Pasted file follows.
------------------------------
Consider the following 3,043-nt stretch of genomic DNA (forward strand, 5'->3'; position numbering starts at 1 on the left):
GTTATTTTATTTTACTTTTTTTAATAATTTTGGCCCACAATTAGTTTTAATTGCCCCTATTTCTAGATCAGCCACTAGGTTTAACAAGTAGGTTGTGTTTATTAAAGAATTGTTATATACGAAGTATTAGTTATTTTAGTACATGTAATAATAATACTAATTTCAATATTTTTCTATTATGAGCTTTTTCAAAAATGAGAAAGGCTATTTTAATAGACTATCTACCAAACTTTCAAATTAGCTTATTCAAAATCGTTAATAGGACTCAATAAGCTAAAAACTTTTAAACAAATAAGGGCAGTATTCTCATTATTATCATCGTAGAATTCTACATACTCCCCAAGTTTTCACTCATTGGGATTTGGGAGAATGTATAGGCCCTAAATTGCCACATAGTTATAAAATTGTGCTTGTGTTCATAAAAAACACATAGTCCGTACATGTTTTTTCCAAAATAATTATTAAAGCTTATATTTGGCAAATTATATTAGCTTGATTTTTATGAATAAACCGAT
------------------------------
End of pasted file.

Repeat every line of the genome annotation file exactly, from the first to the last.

Consider the following 3,043-nt stretch of genomic DNA (forward strand, 5'->3'; position numbering starts at 1 on the left):
GTTATTTTATTTTACTTTTTTTAATAATTTTGGCCCACAATTAGTTTTAATTGCCCCTATTTCTAGATCAGCCACTAGGTTTAACAAGTAGGTTGTGTTTATTAAAGAATTGTTATATACGAAGTATTAGTTATTTTAGTACATGTAATAATAATACTAATTTCAATATTTTTCTATTATGAGCTTTTTCAAAAATGAGAAAGGCTATTTTAATAGACTATCTACCAAACTTTCAAATTAGCTTATTCAAAATCGTTAATAGGACTCAATAAGCTAAAAACTTTTAAACAAATAAGGGCAGTATTCTCATTATTATCATCGTAGAATTCTACATACTCCCCAAGTTTTCACTCATTGGGATTTGGGAGAATGTATAGGCCCTAAATTGCCACATAGTTATAAAATTGTGCTTGTGTTCATAAAAAACACATAGTCCGTACATGTTTTTTCCAAAATAATTATTAAAGCTTATATTTGGCAAATTATATTAGCTTGATTTTTATGAATAAACCGAT